While most people who havesaltwater aquariums keep tropical-fish-only or reef tanks, a few aquarists have undertaken the challenge of keeping subtropical, temperate or cold-water aquariums. One of the most challenging aspects of keeping one of these tanks is sourcing fishes and other animals for the aquarium. While they may be more challenging to acquire than many tropical saltwater fishes, many excellent options exist for a cold saltwater tank.
Catalina gobies (Lythrypnus dalli), zebra catalina gobies (Lythrypnus zebra) and garibaldi (Hypsypops rubicunda) are three of the most common temperate water fishes available to the aquarist. Several species of temperate water rays, such as Urobatis halleri, are available from time to time at specialty retailers, as are some cold-water wrasses and tusks such as Pteragogus aurigarius and Choerodon azurio. Several temperate water seahorses from genus Hippocampus are occasionally available. Fully research these animals before acquiring them, as some get too big for all but the largest aquariums.
Collecting Your Own
Aquarists who live in subtropical and temperate zones often collect their own species for their temperate tanks. Various sculpins, sticklebacks, rockfish and greenlings are relatively easy to collect and generally quite plentiful in tide pool and near-shore habitats. For the somewhat more ambitious collector, a variety of temperate water filefish and pipefish, as well as gunnels and eels, can make good aquarium fishes, so long as you're prepared to meet their husbandry needs over the long term. Before collecting your own aquarium animals, check all local laws and adhere to fishery regulations at all times.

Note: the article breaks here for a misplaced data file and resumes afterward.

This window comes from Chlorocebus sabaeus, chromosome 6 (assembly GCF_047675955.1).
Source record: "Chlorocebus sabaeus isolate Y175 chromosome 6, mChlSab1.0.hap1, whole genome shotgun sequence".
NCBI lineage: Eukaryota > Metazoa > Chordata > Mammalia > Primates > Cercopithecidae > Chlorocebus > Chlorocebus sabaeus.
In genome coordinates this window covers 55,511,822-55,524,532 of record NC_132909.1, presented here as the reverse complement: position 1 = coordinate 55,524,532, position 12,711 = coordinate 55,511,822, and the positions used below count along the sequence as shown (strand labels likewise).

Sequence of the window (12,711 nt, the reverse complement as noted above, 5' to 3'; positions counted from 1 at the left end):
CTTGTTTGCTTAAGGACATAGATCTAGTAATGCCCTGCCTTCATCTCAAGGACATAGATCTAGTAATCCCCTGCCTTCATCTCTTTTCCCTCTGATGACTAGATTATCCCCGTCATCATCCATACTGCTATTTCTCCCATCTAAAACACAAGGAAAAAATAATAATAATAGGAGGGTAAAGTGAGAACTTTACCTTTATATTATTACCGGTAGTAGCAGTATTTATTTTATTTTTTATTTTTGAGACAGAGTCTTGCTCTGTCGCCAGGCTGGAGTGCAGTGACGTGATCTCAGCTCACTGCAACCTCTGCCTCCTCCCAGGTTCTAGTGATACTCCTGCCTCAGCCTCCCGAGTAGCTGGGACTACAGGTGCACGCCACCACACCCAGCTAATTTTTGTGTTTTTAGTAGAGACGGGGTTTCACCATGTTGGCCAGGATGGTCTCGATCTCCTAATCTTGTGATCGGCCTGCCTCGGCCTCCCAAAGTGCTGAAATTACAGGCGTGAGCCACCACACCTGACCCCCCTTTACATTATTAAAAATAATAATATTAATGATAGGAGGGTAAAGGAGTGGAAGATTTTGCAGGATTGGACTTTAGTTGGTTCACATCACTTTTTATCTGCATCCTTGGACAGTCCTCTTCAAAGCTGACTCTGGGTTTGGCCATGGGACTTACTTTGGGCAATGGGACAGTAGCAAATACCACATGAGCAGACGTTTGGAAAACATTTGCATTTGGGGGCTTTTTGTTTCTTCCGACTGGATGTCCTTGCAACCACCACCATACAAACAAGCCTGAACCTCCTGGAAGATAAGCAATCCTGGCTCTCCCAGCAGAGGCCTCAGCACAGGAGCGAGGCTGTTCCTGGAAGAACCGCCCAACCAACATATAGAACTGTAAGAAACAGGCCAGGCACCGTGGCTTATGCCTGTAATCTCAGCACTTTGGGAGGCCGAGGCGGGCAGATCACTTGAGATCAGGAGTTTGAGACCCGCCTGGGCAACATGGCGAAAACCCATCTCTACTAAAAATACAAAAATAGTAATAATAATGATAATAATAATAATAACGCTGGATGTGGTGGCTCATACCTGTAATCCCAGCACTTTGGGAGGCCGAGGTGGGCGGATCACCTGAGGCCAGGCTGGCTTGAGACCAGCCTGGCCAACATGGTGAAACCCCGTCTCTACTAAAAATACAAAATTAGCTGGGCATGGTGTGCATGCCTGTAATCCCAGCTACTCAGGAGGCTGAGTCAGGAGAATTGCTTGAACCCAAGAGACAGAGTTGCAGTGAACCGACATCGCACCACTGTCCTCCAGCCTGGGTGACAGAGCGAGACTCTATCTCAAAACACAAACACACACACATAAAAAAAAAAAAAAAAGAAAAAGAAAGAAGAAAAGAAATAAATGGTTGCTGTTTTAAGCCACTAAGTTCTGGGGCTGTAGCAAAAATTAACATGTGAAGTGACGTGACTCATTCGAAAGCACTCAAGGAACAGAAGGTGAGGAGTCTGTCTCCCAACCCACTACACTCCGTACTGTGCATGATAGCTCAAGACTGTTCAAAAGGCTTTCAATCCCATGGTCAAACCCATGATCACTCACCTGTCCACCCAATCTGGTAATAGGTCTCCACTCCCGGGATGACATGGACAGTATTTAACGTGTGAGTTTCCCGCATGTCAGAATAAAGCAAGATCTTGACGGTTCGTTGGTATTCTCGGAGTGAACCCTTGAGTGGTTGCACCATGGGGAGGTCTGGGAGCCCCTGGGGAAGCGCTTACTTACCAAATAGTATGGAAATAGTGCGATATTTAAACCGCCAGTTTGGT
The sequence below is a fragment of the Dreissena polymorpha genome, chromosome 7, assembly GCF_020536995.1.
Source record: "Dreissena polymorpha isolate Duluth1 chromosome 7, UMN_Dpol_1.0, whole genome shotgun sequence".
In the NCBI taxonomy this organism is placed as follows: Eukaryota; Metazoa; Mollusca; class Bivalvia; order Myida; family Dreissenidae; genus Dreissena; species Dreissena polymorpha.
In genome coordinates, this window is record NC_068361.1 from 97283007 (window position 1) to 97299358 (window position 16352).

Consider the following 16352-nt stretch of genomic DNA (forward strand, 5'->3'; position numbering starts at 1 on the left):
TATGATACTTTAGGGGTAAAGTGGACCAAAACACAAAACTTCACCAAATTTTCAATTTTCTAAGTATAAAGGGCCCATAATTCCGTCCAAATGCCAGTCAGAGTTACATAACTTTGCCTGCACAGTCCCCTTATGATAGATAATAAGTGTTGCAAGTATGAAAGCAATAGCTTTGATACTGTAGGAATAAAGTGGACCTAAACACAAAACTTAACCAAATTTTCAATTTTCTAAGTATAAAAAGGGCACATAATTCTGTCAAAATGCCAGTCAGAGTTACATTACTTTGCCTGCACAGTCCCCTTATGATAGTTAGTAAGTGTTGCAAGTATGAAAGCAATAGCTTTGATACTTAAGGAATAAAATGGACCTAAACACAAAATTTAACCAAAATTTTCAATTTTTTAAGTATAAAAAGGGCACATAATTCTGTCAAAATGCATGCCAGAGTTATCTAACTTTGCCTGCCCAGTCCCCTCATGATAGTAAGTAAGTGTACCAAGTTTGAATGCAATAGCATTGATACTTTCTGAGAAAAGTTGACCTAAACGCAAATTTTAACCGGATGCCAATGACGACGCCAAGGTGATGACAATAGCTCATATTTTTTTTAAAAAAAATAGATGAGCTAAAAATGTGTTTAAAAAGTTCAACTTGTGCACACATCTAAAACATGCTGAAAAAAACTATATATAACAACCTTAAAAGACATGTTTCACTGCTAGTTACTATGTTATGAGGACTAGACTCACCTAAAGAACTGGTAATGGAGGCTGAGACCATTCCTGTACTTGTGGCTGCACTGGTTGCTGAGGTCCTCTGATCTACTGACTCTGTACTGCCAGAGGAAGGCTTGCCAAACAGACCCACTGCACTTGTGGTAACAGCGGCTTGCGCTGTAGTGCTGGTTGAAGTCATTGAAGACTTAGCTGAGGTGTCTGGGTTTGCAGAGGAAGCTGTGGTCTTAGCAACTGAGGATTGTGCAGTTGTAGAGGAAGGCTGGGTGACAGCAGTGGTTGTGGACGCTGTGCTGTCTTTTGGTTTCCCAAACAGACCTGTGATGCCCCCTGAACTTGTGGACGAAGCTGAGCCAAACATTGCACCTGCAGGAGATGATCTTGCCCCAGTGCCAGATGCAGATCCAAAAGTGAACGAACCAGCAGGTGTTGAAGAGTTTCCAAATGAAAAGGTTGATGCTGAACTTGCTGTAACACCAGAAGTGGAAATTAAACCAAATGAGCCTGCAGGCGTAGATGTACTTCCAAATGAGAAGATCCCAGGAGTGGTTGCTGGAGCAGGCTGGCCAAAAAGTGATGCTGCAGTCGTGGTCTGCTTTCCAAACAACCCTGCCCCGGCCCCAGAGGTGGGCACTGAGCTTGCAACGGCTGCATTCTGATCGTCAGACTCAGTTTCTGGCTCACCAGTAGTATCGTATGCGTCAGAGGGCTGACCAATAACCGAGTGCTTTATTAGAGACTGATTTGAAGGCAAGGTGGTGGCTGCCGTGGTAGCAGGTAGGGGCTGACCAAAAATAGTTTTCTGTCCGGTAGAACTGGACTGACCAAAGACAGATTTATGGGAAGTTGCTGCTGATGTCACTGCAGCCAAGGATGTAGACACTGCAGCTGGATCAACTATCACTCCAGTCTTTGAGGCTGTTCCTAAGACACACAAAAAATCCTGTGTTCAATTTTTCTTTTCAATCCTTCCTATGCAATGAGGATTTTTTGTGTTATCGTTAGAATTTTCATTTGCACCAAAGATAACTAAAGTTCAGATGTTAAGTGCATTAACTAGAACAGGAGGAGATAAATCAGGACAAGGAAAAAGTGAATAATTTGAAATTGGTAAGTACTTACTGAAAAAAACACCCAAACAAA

While it's called a fish tank for good reason, most temperate water aquarists keep other temperate water animals with their fishes. A wide array of anemones, corals, crustaceans, tunicates, jellyfishes, mollusks, sea stars and other endoderms are available. The diversity, colors and behaviors of many of these animals have lead some temperate water marine aquarists to keep reef-only tanks with no fishes at all. Again, if you're collecting your own animals, be sure to check local laws and abide by all regulations.
Because relatively few people keep temperate marine aquaria, it can be difficult to thoroughly research a temperate water species before acquiring it. Several free online databases provide useful information regarding most species. An increasing number of forums also now have sections dedicated to temperate water aquaria, and a few forums focus only on temperate water tanks. One well-respected company, Oregon-based Coldwater Marine Aquatics, offers only temperate water species for sale, shipping animals anywhere in the country and providing excellent advice on care.
Ret Talbot is an award-winning writer and photographer, as well as a lifelong freshwater and marine aquarist. He is the author of "Banggai Cardinalfish; A Guide to Captive Care, Breeding & Natural History" and "The Complete Idiot's Guide to Saltwater Aquariums." He is also a senior editor at "CORAL Magazine," the world's leading reef and marine aquarium magazine.